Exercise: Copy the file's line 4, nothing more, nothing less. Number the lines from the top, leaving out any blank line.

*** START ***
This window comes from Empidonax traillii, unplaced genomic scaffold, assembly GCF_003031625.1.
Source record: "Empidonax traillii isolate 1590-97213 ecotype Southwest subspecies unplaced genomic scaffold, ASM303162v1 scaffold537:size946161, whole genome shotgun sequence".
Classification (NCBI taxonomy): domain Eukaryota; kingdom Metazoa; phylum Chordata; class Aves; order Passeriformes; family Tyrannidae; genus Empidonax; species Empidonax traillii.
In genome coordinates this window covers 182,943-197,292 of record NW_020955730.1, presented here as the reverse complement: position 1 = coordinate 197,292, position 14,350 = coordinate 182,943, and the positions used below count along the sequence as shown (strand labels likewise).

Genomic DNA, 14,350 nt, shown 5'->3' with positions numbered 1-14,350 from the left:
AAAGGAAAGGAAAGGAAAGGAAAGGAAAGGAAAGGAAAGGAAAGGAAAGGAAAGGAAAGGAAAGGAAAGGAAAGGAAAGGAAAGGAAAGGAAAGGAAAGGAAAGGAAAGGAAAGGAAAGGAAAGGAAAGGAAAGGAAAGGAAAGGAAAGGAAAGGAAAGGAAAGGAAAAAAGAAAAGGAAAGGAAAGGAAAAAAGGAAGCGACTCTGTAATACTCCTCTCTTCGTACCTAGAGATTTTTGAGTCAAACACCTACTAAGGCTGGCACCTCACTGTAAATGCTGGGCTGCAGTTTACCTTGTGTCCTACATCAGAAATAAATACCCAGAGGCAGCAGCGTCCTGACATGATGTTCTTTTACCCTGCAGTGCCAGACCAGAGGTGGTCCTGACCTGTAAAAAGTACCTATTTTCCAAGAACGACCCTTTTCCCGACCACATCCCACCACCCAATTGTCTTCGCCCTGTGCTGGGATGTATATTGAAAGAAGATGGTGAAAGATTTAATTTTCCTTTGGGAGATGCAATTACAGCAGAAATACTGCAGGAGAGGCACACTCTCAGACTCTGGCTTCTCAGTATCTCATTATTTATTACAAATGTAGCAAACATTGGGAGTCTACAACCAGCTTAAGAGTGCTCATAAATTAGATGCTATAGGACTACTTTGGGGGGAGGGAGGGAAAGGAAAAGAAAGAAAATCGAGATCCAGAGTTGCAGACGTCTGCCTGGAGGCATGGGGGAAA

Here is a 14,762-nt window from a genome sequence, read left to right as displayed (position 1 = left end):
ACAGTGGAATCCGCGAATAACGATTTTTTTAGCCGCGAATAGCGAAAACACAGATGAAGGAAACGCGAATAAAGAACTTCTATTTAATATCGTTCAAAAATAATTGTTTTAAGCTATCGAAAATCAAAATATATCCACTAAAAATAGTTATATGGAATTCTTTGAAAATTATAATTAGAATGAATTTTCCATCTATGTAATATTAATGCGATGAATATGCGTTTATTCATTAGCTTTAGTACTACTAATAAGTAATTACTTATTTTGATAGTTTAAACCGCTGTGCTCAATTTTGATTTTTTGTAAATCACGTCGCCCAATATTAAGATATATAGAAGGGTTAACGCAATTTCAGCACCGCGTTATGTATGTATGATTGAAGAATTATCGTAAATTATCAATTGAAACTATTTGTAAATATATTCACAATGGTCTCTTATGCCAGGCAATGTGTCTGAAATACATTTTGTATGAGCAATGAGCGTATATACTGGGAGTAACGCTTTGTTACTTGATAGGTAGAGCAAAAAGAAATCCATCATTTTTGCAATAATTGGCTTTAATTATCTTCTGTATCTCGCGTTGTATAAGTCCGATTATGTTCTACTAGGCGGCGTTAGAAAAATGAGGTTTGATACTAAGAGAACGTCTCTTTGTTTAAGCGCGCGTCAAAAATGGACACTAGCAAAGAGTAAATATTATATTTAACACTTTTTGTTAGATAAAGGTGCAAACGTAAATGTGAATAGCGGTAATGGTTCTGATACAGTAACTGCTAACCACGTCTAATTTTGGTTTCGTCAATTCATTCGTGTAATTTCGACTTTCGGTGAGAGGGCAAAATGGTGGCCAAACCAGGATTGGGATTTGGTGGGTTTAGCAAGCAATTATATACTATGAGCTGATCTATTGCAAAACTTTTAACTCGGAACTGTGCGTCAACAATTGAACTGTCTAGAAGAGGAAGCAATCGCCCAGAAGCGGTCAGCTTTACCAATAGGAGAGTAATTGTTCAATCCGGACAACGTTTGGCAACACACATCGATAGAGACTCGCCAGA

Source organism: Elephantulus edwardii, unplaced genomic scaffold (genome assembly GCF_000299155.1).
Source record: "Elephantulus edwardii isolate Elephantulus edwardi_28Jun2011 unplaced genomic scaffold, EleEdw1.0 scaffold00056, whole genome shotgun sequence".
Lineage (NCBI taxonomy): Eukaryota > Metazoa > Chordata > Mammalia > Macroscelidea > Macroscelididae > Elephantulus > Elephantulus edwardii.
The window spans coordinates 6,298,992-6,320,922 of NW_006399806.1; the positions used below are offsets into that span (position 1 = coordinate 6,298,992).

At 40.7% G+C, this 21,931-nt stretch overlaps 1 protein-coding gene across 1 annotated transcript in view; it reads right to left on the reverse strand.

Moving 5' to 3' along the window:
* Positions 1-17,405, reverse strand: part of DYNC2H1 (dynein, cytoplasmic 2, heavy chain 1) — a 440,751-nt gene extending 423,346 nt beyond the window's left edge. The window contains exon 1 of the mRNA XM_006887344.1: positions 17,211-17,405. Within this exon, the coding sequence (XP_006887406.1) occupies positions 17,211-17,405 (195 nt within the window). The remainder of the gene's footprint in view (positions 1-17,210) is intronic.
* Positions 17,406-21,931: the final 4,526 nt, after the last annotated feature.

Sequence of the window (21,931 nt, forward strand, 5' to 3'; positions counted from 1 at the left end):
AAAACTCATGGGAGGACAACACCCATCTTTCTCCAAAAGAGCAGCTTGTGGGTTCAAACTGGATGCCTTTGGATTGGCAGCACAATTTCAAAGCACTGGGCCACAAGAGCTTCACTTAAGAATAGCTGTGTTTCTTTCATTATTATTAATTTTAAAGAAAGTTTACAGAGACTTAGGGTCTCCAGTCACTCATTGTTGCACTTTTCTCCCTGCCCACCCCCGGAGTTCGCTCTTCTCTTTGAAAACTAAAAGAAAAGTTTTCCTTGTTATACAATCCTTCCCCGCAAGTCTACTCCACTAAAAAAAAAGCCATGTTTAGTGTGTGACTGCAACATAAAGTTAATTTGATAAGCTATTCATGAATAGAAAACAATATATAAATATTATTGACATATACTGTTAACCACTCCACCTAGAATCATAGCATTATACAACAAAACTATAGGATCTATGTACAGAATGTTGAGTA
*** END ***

In genome coordinates this window covers 182,943-197,292 of record NW_020955730.1, presented here as the reverse complement: position 1 = coordinate 197,292, position 14,350 = coordinate 182,943, and the positions used below count along the sequence as shown (strand labels likewise).